“The Chrysanthemum and the Sword”
August 22nd, 2010
Ted, the Don Draper-equivalent over at rival agency CGC, is not in Don Draper’s league: he is neither visionary nor genius, and yet by virtue of his insistence that he is a competitor he has been elevated to Don’s level. It’s the ultimate example of self-definition, of putting something out there (in this case, to the New York Times) and then turning it into reality. It doesn’t matter that Jai Alai went with another agency because its owner is delusional, or that Clearasil was a conflict rather than business lost: as it would appear to the outside world, Sterling Cooper Draper Pryce lost two accounts and CGC (under Ted’s leadership) gained both of them.
“The Chrysanthemum and the Sword” is filled with various examples of situations where appearance becomes reality, to the point where it even becomes a meta-narrative when the series’ positioning of Betty as a child-like figure becomes rendered in three-dimensions. It’s not the most pleasant or subtle of episodes, but it ends up making some fairly interesting observations regarding Sterling Cooper Draper Pryce as an agency, as well as the series’ general approach to simulating the past.
May 9th, 2010
Serialized television is more or less defined by consequences: while all television series feature actions and reactions, what defines a series as serialized is when those actions have consequences which extend into the following episodes. We’re meant to remember what happened in the past because it will affect what happens in the future, and the show revels in the ironies or tragedies which result from these remembrances.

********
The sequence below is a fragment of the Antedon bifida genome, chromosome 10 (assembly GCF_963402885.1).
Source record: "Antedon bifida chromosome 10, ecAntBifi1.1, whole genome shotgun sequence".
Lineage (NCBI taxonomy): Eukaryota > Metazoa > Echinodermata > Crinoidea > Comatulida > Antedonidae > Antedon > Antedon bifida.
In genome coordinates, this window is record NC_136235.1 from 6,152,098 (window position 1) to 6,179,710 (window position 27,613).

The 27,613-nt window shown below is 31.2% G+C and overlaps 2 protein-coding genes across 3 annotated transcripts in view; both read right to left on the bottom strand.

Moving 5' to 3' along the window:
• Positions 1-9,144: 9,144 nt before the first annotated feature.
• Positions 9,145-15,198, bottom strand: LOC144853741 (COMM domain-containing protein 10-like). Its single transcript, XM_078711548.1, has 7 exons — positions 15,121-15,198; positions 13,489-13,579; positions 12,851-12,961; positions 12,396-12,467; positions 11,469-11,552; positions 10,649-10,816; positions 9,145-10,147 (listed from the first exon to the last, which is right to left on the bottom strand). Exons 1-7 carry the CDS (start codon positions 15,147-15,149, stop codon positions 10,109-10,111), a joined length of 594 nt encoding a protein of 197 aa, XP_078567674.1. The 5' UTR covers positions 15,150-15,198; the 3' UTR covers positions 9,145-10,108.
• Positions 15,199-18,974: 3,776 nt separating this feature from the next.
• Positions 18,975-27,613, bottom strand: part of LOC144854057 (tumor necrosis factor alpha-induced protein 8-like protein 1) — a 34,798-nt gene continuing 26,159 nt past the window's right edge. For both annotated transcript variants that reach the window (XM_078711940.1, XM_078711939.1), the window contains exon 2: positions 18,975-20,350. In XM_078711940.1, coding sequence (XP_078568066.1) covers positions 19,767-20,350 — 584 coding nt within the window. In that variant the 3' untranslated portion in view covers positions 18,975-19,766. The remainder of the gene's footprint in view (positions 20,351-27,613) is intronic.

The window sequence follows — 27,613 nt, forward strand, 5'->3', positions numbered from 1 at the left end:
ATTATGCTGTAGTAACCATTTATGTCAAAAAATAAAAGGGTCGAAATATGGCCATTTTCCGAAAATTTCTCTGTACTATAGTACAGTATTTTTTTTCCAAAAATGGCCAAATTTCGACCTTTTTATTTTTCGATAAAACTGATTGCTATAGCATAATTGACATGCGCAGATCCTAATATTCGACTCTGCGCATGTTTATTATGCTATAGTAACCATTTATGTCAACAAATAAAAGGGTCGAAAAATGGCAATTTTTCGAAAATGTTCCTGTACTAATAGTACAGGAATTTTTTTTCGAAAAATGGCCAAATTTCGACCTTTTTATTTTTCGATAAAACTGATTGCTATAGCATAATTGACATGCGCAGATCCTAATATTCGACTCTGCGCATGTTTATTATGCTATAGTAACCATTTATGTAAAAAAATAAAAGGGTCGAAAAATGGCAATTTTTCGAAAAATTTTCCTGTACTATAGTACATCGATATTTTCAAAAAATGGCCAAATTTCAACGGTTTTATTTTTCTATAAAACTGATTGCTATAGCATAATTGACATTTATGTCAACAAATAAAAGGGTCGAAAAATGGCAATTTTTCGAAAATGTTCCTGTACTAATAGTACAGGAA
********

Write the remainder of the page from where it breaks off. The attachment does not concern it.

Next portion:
The Pacific is effectively a meditation on the serialization of life, or the ways in which war erases one’s memory of anything but the drudgery these soldiers experienced in battles like Iwo Jima or Okinawa; we remember that Eugene Sledge started out as an innocent child because we’ve seen his story in a serialized form, but Sledge himself has forgotten his former self in ways that human beings are not supposed to. At the same time, though, “Part Nine” plays out like a terrifying series of actions and consequences, trapping these characters within an environment where one small mistake leads to a chain reaction of events that leaves men dead and dying.
The only way you can cope, perhaps, is to forget about what came before, to ignore the decisions that brought you to this point and focus solely on the nature of survival. However, as much as you might want to shut off the man you were before as you fight your way through a battlefield more terrible than you can imagine, you can’t help but remain haunted by who you used to be, and “Part Nine” presents a horrifying image of that futility which stands as a series highlight.
April 25th, 2010
It’s been a while (three weeks, in fact) since I’ve checked in with HBO’s miniseries, and I want to go back for a moment to the first scene in last week’s “Part Six.” The episode begins in Mobile, Alabama, where Sidney Phillips nearly gives the Sledgehammer’s parents a heart attack by showing up unannounced. After being graciously welcomed into the home once their fears were put to rest, he sits at the dinner table and informs the concerned parents that Eugene is not in too much danger, and that he isn’t worried about Eugene.
However, just so we’re clear: I am indescribably worried about Eugene, just as I am worried about every character whose name I don’t even know but whose face is etched into my mind. Part of what makes The Pacific, and Band of Brothers before it, so arresting is how it puts faces to people who were marching to their death, who were part of gruesome slaughters and conditions you couldn’t imagine. While special effects and production design work to capture those conditions, the true function of the Miniseries is to force us to look the young soldiers in the eye before they are gunned down while running across an airfield, facing the harsh reality of not only war but death itself. Sidney Phillips, having seen what we have seen (and lived it far more than we could have), is lying to Eugene Sledge’s parents: he may have more faith in Eugene than in the other soldiers, but he is worried about him as much as we are.